For example, both reviewers attribute a “hypothesis” to the article – it has no such thing, nor would I claim such a thing for it. The first reviewer also attributes variables to the article, which, strictly speaking, the article doesn’t claim, and wouldn’t want to. Both reviewers note that the chosen “variables” are “bad measures;” that’s certainly true … of course, because there’s no such thing as a “good measure” of something intangible that people lie about anyway. The work has a different purpose – establishing potential consistency, showing theoretical logic, etc. It must, because its empirical argument is fundamentally “unproveable” in traditional terms and its epistemological stance not particularly committed to the idea of provability.

On one hand, its your journal’s choice to by default exclude work that doesn’t conform to the scientific method; it is also your journal’s choice, and indeed its right, to reject my work for whatever reason, or no reason at all.

That said, I believe(d) in your journal as a pluralist outlet that would try to think through/think about work across the positivist/postpositivist divide, and regardless of the “ism” from which it came. That’s why it was disappointing that the article was sent to people who quite clearly had not even the most basic literacy in feminist theorizing in IR, and even more disappointing that they (therefore) criticize the article both from an epistemological standpoint which it/I reject and from a place of complete theoretical ignorance.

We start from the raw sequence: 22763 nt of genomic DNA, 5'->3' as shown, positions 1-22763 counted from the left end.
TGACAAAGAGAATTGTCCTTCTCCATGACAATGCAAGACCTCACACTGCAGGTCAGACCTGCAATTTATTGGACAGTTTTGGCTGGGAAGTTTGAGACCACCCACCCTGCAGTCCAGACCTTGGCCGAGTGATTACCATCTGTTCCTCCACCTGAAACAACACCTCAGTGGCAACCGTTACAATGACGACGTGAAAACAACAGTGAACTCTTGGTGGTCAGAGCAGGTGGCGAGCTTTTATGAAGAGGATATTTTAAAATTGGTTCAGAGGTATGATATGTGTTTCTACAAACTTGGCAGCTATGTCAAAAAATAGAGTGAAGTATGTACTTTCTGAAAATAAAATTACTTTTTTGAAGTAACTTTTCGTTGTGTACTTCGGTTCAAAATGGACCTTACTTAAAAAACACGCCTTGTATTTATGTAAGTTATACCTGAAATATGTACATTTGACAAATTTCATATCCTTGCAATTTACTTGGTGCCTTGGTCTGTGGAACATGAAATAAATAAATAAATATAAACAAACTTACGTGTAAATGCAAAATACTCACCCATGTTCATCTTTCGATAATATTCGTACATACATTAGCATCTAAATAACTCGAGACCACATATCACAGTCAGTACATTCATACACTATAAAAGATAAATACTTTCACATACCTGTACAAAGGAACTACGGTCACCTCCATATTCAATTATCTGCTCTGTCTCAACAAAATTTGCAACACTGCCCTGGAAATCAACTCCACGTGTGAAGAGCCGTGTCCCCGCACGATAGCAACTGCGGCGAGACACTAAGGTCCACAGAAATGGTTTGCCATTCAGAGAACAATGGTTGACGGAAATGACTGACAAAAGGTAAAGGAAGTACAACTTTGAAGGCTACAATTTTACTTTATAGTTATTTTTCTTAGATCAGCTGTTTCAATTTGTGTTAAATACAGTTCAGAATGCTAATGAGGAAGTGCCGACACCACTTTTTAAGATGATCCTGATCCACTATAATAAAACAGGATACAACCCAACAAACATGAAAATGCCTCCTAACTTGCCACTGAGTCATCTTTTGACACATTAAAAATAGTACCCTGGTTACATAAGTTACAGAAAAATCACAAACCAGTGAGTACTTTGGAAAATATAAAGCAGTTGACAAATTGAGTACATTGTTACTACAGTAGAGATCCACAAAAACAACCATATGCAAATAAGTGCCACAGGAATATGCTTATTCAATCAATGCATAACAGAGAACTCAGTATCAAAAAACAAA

The point is not that your journal (or others) shouldn’t publish positivist work. Or that your journal (or others) should publish the particular article I submitted. Or even that this experience is out of the ordinary for me. The point is instead is that pluralism is more than seeing someone use “gender” as a variable and publishing it … it is critically thinking about and engaging different approaches to how one thinks about global politics. A pluralist model should evaluate work on its own terms, and the journal review process I just experienced in the review process strayed from that, and that’s disappointing to me, especially given that your journal has a fairly recent history of fairness and pluralism, for real. A pluralist review process doesn’t require ignoring the things that divide us, but working hard to talk over, through, and past those divides.

Combining these reviews with the recent table(s) of contents of the journal, well, I think I’m not so sure anymore, and that’s disappointing. Its disappointing especially given the uphill battle it takes to convince (previously burned) feminist scholars to engage at all … and the fact that, so long as journals like yours are (de jure or de facto) closed to feminist work, it will remain at the margins of American IR, given the feedback loop between elite journals and tenure and promotion at elite institutions.

I “lost” this battle, and dozens like it. And each time I, or someone else, loses, and feminist work is excluded from journals like yours (even when there are token feminist scholars on the editorial board), it does hurt the relative position and power of feminist scholarship in the US R1 university community. But you (and scholars like you) think about these things from a site of power, and can fairly easily categorize this stuff as “bad” work. And, given your rejection rate, I have company. But this one matters to me.

Why? See Part II soon.


Laura Sjoberg
…who does feminist research and has never claimed otherwise